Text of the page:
The Monkey’s Wrench
by Primo Levi, translated by William Weaver
Summit Books, 171 pp., $15.95
To the Land of the Cattails
by Aharon Appelfeld, translated by Jeffrey M. Green
Weidenfeld and Nicolson, 148 pp., $14.95
The narrator of The Monkey’s Wrench reflects that, while the word “freedom” has only too many meanings, perhaps the most accessible form of freedom, the most enjoyable and the most useful to society, “consists of being good at your job and therefore taking pleasure in doing it.” He will of course be aware that the welcoming words over the gate to Auschwitz were Arbeit macht Frei; but then, Arbeit too has many meanings. When he speaks of his own profession, that of chemist, he describes it as what he studied in school and what “has kept me alive so far.” What kept Primo Levi alive in Auschwitz was his knowledge of chemistry: for two crucial months he was transferred to the nearby IG Farben laboratory. “That surprises you, eh?” his fictitious raconteur, Faussone, observes in relating how his father worked on the German railways after the fall of Mussolini: “But having a skill always comes in handy.”
In a note at the end of the book Primo Levi quotes Joseph Conrad’s account of the origins of the stolid, unaware hero of Typhoon, Captain MacWhirr. Conrad had never seen the captain, but the captain is the product of twenty years of life, Conrad’s life; and though the captain never existed, he is “perfectly authentic.” Levi says that, in like manner, Faussone, who tells most of the stories in the book to him, is imaginary but perfectly authentic; and, we might add, a product, if less directly, of his life. Conrad and Levi are writers who have seen more of life beyond the study than is the case with most writers.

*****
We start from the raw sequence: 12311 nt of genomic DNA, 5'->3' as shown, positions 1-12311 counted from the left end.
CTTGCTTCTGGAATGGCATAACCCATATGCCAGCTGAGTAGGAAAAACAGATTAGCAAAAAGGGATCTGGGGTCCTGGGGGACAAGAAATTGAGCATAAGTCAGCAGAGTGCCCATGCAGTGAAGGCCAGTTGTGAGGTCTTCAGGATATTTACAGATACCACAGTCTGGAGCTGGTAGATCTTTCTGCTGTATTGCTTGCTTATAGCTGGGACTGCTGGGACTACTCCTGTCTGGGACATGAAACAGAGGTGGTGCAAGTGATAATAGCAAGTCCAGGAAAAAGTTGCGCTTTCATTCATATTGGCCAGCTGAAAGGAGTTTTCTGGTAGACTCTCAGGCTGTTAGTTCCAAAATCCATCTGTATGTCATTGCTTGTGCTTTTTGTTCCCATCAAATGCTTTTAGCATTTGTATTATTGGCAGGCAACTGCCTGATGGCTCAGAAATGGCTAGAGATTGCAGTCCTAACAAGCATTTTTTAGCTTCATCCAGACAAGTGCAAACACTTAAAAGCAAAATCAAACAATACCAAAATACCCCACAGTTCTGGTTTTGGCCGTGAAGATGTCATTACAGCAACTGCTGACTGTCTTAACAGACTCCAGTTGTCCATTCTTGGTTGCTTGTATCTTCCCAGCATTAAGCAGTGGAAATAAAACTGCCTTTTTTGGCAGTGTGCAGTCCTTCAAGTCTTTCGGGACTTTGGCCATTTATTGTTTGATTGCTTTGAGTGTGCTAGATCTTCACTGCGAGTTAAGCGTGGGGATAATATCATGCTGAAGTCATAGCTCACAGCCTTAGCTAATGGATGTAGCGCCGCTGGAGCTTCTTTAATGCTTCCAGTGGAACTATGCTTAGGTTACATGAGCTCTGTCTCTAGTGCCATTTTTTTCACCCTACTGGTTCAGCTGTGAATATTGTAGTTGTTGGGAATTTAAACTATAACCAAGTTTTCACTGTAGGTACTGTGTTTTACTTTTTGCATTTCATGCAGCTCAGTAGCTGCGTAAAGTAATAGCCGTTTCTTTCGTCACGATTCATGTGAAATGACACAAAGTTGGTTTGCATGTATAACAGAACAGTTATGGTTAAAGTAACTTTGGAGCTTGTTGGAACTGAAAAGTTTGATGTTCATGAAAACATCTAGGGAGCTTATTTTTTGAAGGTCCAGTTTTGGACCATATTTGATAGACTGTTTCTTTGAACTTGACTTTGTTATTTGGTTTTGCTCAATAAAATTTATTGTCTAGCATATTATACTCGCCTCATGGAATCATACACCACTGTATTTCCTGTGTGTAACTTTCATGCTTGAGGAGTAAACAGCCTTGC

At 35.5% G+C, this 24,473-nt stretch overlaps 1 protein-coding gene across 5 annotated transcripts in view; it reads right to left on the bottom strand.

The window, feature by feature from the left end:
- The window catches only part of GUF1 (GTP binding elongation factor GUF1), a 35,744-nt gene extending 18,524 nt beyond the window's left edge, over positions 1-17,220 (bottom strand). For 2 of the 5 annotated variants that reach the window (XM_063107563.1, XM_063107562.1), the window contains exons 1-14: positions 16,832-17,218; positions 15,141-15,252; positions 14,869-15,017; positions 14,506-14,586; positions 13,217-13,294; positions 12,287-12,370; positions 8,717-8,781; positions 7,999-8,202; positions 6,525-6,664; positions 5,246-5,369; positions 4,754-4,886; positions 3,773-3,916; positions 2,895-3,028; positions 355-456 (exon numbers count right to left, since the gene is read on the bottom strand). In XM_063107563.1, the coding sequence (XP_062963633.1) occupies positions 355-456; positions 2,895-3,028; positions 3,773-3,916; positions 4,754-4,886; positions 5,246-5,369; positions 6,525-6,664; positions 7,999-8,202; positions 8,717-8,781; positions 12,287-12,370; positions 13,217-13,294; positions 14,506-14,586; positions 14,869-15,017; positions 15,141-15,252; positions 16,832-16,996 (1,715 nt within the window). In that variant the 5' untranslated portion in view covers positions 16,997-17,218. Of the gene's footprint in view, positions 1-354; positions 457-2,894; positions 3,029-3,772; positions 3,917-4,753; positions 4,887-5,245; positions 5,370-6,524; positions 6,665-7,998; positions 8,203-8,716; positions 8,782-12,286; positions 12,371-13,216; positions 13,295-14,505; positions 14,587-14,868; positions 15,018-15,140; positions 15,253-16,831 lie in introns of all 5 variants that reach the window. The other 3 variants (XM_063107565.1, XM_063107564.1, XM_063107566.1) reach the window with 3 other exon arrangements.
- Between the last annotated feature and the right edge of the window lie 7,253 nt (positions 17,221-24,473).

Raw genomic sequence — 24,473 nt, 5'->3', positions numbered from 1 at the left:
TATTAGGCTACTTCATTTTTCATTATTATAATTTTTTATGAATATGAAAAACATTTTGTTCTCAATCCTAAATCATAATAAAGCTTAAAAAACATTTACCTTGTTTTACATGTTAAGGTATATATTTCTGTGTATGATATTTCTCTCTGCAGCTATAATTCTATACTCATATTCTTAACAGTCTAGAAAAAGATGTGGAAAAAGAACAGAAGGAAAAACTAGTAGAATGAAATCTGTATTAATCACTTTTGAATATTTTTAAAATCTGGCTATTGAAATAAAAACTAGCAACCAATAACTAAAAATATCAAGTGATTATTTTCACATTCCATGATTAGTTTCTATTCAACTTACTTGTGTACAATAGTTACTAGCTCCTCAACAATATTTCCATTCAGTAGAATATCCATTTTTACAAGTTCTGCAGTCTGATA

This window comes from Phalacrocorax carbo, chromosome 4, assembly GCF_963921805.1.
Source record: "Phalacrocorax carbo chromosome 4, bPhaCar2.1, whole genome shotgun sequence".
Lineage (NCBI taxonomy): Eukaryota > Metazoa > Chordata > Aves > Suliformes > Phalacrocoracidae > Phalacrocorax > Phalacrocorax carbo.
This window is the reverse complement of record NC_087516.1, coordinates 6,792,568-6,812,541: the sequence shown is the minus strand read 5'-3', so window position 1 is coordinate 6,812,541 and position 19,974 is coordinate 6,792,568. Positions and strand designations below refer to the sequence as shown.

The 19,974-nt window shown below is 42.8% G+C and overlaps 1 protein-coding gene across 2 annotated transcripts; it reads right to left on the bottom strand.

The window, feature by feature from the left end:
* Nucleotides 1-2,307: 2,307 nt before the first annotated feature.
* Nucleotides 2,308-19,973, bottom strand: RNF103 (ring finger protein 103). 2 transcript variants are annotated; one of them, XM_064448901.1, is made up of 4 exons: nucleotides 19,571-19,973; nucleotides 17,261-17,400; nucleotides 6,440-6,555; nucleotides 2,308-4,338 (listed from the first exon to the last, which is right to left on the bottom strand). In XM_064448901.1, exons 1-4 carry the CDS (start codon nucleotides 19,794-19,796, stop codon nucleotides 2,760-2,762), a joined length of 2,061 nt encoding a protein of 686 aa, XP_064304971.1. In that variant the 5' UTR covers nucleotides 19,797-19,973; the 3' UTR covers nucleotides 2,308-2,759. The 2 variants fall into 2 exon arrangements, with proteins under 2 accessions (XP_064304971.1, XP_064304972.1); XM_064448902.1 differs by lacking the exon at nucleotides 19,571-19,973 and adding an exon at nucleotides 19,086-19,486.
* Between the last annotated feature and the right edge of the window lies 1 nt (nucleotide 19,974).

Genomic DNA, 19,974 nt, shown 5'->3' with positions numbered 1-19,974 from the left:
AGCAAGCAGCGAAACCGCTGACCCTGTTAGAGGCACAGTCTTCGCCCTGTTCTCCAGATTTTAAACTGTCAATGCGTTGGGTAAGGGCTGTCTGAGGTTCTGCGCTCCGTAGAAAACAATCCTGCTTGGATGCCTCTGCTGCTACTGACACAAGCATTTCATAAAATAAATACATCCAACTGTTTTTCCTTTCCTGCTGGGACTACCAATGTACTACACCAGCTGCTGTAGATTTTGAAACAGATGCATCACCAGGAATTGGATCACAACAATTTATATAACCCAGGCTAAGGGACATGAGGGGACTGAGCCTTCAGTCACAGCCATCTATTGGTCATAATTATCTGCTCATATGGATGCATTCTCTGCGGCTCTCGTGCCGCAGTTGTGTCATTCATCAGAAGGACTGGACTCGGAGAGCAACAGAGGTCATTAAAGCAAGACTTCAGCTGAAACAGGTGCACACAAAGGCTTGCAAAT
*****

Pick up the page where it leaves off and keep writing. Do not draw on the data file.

Both MacWhirr and Faussone are devoted to their work, their duty, and to a degree even more rarely seen in modern literature than in modern life. MacWhirr takes his ship straight through a typhoon, because the typhoon is there, in the spirit of the Goethean dictum: “The safe plan is, always simply to do the task that lies nearest us.” And his feeling for his work, his love even of it, takes Faussone, an itinerant rigger of derricks and bridge cables, to the top of pylons when imagination, that double-edged gift, would have held him back. His being is concentrated on the task in front of him, just as MacWhirr’s is focused on the barometer: fact drives out fears and fancies. Both are practical, literal-minded men, in whom considerations of bravery never arise since they are merely doing a job they have chosen to do.
In some respects Faussone is a nineteenth-century figure, distantly related to the ship’s engineer in Kipling’s poem, “McAndrew’s Hymn,” of 1893.
From coupler-flange to spindle-guide I see Thy Hand, O God—
Predestination in the stride o’ yon connectin’-rod.
But I ha’ lived an’ I ha’ worked. Be thanks to Thee, Most High!
Am’ I ha’ done what I ha’ done—Judge Thou if ill or well….
Faussone, though, has never heard of Calvin and wastes no time on …